The Sensex crashed 500 points on Thursday during intra-day trade following the announcement of surgical strikes by the Indian Army on terror launch pads along the Line of Control. Interestingly enough, the KSE30 Index at the Karachi Stock Exchange also fell today and saw a steep correction last week, following the Uri attack on September 18.
Just like India-Pakistan tension is not new in politics, geopolitical risk is not new for the markets either.
To put things in perspective, global markets have survived two world wars, the Gulf War, the September 11, 2001 attacks in the US, and many other military conflicts around the world. No one likes a war, including markets. But they are part of reality and markets eventually learn to live with them.
How do markets behave during war?
Each war is different and no one can predict the fallout. In a brilliant paper on financial markets and the approach of world wars, Niall Ferguson of Harvard University wrote:
“Investors try to learn from history, but the very different financial impacts of the two world wars and the Cold War reveal the tendency of military technology and regulatory regimes to shift significantly, reducing the relevance of past experience. Any lessons investors might take from the last war could have limited relevance for the next – or be forgotten after a generation of relative peace has led to complacency.”
Historical experience shows us just one thing: markets get jittery at an unexpected geopolitical event, and when investors get nervous, they sell. In the past, the Sensex dropped 3%-8% in the days following a major event.
- In April-May 1998, following the nuclear tests the Sensex fell 8% (or 450 points) in a month, from 4007 on April 30 to 3,686 on May 29.
- In May 1999, during the Kargil war, within two days of the air strikes by India, the Sensex fell 5% (or 180 points), from 4,060 on May 25 to 3,862 on May 27.
- In December 2001, after the attack on the Indian Parliament, the Sensex fell 8% (or 280 points) in two weeks from 3,412 on December 12 to 3,132 on December 27.
- In November 2008, during the terror attacks in Mumbai, the Sensex fell 3% (or 280 points) from 9,027 on November 26 to 8,747 on December 3.
Viewed in that historical context, the Sensex’s nervous sell-off reaction today makes sense. However, during the Kargil war, the Sensex actually rallied after the first nervous reaction following the air strikes. Thus, by the end of July that year, the Sensex had risen 1,200 points (a whopping 37%) to 4,542 on July 30, from its close of 3,326 on April 29.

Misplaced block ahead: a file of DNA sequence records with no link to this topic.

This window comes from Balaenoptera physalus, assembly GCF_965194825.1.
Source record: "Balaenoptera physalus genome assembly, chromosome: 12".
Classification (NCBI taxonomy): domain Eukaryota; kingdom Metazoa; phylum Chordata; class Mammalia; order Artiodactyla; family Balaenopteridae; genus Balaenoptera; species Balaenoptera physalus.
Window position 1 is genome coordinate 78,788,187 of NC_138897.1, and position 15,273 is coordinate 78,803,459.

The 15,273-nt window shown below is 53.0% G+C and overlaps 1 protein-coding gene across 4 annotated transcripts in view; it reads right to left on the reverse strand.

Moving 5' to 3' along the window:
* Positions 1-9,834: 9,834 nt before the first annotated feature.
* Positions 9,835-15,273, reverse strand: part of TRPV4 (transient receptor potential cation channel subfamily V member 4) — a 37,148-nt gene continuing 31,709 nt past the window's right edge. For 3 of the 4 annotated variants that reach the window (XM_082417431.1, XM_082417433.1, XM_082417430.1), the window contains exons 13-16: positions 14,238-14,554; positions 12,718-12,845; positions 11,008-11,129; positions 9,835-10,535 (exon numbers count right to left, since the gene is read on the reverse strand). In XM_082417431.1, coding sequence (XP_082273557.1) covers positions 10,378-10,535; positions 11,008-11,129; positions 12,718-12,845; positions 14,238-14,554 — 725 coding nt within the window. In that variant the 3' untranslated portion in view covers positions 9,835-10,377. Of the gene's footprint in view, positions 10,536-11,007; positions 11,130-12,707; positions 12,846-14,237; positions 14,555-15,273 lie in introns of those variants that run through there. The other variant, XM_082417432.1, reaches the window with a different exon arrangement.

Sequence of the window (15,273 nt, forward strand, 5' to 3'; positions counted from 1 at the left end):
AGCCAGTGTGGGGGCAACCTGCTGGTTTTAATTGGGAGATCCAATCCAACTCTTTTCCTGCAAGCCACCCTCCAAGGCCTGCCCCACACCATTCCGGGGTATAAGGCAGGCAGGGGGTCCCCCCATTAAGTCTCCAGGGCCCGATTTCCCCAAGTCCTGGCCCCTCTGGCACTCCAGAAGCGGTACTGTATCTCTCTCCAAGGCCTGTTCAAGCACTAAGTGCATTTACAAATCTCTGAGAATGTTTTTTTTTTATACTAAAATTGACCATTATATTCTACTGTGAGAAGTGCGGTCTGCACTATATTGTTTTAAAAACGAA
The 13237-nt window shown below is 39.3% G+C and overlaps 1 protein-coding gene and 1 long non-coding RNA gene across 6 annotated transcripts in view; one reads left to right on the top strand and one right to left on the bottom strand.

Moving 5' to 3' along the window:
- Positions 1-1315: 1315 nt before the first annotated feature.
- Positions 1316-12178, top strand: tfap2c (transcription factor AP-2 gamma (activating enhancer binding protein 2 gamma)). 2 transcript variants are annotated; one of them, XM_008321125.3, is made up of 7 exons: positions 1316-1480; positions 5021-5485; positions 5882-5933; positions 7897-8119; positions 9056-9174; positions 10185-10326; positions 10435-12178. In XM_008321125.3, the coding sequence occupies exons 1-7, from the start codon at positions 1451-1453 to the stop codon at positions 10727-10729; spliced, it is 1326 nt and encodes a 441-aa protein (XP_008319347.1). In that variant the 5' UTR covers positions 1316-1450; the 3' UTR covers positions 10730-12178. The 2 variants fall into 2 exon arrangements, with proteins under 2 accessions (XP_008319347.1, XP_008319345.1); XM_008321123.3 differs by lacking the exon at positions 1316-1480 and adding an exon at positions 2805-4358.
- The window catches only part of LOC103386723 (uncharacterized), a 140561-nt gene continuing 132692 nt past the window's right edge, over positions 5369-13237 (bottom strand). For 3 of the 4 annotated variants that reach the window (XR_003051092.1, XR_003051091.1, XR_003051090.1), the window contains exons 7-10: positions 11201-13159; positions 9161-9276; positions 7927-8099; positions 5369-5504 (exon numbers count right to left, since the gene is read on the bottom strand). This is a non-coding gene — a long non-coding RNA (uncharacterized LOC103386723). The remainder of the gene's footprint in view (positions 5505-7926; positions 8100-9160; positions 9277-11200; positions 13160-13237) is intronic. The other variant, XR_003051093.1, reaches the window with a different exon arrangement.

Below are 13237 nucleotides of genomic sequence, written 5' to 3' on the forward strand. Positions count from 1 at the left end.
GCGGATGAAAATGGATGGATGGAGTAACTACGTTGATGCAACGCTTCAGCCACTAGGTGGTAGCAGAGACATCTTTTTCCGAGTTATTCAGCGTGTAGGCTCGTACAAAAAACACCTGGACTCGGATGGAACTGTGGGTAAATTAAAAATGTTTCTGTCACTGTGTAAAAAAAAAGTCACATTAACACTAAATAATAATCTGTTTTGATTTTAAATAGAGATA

But before you think wars are good for the Sensex, keep in mind that 1999 was also the global tech boom that eventually ended in the dot-com bubble bursting in 2000.
Markets follow economic trends and react to political events by guessing their impact on the overall economy in general, and sectors and companies in specific. As long as the current standoff between India and Pakistan has no major impact on the Indian economy, markets should recover eventually, as they did during earlier conflicts.
India’s economy is chugging along at 7% growth, with both current account and fiscal deficit broadly in control. Low crude prices are keeping inflation low and while weak industrial production is a concern, the strength in consumer demand is a positive. The Indian government has passed the Goods and Services Tax Bill and the investment sentiment around India is generally positive.
However, a prolonged standoff with Pakistan, accompanied by a heavy cost of waging war could result in a strain on government finances. In the face of GST implementation, a new tax or cess to fund the war would be bad news. Worsening economic news would only lead to sell-offs across the currency, government bonds, and equity markets. This is the worst-case scenario and it is difficult to predict what Indian markets would look like in this scenario.
Remember that the US economy suffered many blows in 2000 and 2001: the collapse of the dot-com bubble, the attacks of 9/11, and corporate scandals such as Enron and Worldcom. All of these events contributed to a mild recession during 2001, which ended, coincidentally a few months after 9/11. By 2003, a new bull run was about to begin that lifted stocks, commodities across the world, including India, till the crash of 2008.
It is tempting to extrapolate past wars and predict the course of the Sensex in the next few weeks or months. But markets have a way of proving people wrong and charting a course of their own, as events shape out. Therefore, leave markets to figure their way out. They follow no one’s advice.